The disarmament and reintegration of the around 50,000 Taliban fighters in the country will play a key role in the long-term success of the peace and reconciliation process. Sections of the Taliban could split off and join the struggle of international terrorist groups.

A peace deal will not necessarily end the violence. Other militant groups, above all the Sunni jihadist terrorist group Islamic State (IS), which has been active in Afghanistan since 2015, have increased their violence against civilian targets in the country. Local IS offshoots networked in South Asia are said to have been responsible for several large attacks in the recent past, including against a maternity hospital or a Sikh temple in Kabul.

What does a US troop withdrawal and peace agreement mean for Germany?

With the withdrawal of US troops, the other NATO allies will also have to prepare for their withdrawal. The Bundeswehr, as the second largest provider of troops, would not be able to act without the US military as an “enabler” and has always linked its mandate to joint action by the alliance (“in together, out together”).

In the medium and long term, a withdrawal of NATO partners and donor states would mean that the new Afghan government will increasingly look for new or additional allies and economic partners in the future. The current Ghani government stands for a pro-Western order despite all the tensions with the USA. In the future, Afghanistan will possibly turn increasingly politically and socially towards the neighboring states.

The countries in the region, above all Pakistan, India, Iran, Russia, China and the neighboring countries in Central Asia have a strong interest in the political course in Afghanistan, trade and economic relations and the reorganization of the security architecture in the region according to their own ideas shape.

For Germany, Afghanistan will continue to play a role as a partner in migration policy. To date, Afghanistan’s economy has not been well integrated into the global economy or regional trade.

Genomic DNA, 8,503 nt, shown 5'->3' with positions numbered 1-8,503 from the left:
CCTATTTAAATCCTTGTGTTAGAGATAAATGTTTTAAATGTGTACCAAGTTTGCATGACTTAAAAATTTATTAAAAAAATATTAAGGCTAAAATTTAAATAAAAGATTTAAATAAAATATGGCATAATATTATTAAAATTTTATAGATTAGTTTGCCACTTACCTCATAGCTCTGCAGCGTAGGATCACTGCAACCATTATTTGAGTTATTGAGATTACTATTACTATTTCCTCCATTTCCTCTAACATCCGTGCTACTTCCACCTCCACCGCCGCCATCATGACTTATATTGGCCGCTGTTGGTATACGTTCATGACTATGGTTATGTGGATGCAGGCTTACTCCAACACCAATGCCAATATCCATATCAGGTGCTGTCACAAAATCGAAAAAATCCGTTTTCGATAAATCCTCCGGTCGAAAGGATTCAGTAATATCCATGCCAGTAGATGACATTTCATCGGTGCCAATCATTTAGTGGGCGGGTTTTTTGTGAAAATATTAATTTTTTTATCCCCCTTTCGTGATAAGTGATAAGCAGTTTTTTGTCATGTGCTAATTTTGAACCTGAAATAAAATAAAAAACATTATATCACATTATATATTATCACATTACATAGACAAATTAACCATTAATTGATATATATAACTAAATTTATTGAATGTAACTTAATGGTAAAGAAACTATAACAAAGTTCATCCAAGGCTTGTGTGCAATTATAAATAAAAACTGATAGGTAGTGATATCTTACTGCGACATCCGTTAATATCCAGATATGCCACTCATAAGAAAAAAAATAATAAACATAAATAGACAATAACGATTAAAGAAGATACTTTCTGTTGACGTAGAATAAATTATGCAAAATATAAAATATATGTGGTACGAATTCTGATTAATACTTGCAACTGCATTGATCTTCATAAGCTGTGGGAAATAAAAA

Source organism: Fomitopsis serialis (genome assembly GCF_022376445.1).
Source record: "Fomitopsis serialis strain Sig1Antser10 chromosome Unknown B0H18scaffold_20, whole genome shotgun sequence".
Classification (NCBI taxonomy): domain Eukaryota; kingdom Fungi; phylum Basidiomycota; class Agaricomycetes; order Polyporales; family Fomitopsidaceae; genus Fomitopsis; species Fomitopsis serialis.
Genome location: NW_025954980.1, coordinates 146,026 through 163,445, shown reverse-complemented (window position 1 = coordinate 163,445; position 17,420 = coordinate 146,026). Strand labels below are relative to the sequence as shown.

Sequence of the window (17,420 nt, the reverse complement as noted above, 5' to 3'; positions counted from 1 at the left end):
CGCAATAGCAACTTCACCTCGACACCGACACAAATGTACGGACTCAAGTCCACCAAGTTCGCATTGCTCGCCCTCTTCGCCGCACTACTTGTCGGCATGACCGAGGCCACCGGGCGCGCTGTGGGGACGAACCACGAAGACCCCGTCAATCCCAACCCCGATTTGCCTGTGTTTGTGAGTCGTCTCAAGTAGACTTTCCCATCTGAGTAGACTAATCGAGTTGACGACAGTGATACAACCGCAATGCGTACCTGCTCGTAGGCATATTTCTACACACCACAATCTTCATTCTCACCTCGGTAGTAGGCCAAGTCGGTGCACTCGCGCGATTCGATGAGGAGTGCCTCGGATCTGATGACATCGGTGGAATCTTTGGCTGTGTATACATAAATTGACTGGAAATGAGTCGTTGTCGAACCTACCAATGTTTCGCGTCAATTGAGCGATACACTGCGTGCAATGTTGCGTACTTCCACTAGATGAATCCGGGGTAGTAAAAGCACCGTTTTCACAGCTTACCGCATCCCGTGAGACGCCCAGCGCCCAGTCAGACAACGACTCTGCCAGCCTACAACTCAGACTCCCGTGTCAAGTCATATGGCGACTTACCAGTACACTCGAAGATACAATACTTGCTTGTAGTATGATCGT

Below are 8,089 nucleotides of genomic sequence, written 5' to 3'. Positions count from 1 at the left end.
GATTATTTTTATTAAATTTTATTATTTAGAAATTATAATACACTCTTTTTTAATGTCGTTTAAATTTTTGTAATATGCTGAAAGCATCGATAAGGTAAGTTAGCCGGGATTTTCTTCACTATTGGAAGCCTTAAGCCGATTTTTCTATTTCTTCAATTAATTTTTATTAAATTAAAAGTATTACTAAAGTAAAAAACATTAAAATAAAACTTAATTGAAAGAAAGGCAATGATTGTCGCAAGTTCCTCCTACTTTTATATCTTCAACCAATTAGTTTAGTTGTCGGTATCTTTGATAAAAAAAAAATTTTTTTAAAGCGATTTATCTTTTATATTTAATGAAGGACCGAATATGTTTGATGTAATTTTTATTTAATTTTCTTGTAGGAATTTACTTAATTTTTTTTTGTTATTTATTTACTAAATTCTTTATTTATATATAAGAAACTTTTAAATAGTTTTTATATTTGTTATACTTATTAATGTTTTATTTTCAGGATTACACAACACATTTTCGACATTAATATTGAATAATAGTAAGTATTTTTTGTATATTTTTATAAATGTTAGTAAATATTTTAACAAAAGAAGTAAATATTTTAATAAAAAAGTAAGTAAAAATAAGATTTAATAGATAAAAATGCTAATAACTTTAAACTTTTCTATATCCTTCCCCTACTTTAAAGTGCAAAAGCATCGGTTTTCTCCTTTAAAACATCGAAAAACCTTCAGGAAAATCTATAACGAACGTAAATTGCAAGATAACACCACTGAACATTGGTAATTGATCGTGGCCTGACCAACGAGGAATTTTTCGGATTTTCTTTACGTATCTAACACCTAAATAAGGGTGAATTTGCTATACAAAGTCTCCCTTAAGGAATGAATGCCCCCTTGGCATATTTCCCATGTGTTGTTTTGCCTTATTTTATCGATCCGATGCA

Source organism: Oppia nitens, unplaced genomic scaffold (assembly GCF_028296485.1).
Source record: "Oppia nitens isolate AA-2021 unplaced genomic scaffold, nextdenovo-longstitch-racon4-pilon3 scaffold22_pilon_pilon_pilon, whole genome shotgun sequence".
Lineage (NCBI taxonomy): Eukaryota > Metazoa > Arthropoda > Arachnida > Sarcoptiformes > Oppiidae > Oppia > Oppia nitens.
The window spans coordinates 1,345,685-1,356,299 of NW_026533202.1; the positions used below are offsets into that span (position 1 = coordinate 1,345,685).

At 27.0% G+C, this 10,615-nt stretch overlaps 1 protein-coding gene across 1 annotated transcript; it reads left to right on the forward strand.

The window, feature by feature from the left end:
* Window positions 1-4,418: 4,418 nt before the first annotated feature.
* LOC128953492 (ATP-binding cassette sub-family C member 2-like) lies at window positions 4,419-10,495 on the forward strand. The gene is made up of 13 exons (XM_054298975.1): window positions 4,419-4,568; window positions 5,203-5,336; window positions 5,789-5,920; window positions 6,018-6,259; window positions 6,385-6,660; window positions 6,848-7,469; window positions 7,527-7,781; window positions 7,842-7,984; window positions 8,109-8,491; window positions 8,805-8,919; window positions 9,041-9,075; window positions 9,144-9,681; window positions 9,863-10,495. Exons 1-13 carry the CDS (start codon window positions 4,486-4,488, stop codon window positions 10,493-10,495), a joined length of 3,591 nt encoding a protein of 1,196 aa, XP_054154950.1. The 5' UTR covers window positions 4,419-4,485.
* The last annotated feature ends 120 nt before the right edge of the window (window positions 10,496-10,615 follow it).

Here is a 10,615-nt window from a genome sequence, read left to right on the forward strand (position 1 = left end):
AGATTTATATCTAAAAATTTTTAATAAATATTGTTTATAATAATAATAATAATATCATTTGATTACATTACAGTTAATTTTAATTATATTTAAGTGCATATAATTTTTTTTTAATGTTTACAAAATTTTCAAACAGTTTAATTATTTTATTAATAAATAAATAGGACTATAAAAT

The Afghan national budget and the private sector are existentially dependent on international money. A reduction in these funds as a possible consequence of the NATO withdrawal, for example in the area of ​​the security sector, infrastructure promotion and further development cooperation, would have a direct impact on the country’s economy and lead to new emigration movements if private investments and alternative economic development are not used at an early stage.

What lessons from Afghanistan?

The international partners are demanding more personal responsibility and saying goodbye to their state-building and stabilization mission. The Afghan government would also like to see more independent external relations geared towards its national interests. Investments in the economy, trade, resources, energy, infrastructure and education, and international and regional cooperation in counter-terrorism and prevention would be helpful.

All sides are in favor of an “Afghan-specific” state and social order. In the cities, a young generation is hesitantly calling for a future they have designed free of the interests of former warlords. A culture of political debate that is open in comparison to neighboring countries and a considerable diversity of media and opinions have become anchored in society.

It remains to be seen whether these developments can be continued with the Taliban in power and in peace. In the future, Afghans will have to make more demands themselves and find consensus if they do not want to become the plaything of other interests.